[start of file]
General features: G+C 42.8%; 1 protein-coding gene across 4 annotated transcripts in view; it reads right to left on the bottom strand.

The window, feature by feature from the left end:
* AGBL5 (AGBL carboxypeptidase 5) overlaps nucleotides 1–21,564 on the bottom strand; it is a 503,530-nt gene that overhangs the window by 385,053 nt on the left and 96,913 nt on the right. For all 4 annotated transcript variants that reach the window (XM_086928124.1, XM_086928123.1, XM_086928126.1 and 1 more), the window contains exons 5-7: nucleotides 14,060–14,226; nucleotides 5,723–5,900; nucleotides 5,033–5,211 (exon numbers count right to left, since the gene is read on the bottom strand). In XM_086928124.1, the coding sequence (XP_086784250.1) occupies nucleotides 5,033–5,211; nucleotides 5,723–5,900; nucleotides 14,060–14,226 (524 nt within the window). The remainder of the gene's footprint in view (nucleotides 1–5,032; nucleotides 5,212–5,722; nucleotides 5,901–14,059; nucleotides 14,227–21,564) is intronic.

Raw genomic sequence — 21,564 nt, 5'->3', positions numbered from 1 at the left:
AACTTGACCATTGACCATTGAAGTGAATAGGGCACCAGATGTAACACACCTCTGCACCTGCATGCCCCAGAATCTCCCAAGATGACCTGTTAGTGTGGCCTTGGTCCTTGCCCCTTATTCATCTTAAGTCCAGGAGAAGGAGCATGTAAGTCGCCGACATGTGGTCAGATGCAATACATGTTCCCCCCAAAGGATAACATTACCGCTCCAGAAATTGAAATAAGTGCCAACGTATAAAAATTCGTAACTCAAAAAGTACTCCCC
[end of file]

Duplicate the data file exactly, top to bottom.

General features: G+C 42.8%; 1 protein-coding gene across 4 annotated transcripts in view; it reads right to left on the bottom strand.

The window, feature by feature from the left end:
* AGBL5 (AGBL carboxypeptidase 5) overlaps nucleotides 1–21,564 on the bottom strand; it is a 503,530-nt gene that overhangs the window by 385,053 nt on the left and 96,913 nt on the right. For all 4 annotated transcript variants that reach the window (XM_086928124.1, XM_086928123.1, XM_086928126.1 and 1 more), the window contains exons 5-7: nucleotides 14,060–14,226; nucleotides 5,723–5,900; nucleotides 5,033–5,211 (exon numbers count right to left, since the gene is read on the bottom strand). In XM_086928124.1, the coding sequence (XP_086784250.1) occupies nucleotides 5,033–5,211; nucleotides 5,723–5,900; nucleotides 14,060–14,226 (524 nt within the window). The remainder of the gene's footprint in view (nucleotides 1–5,032; nucleotides 5,212–5,722; nucleotides 5,901–14,059; nucleotides 14,227–21,564) is intronic.

Raw genomic sequence — 21,564 nt, 5'->3', positions numbered from 1 at the left:
AACTTGACCATTGACCATTGAAGTGAATAGGGCACCAGATGTAACACACCTCTGCACCTGCATGCCCCAGAATCTCCCAAGATGACCTGTTAGTGTGGCCTTGGTCCTTGCCCCTTATTCATCTTAAGTCCAGGAGAAGGAGCATGTAAGTCGCCGACATGTGGTCAGATGCAATACATGTTCCCCCCAAAGGATAACATTACCGCTCCAGAAATTGAAATAAGTGCCAACGTATAAAAATTCGTAACTCAAAAAGTACTCCCC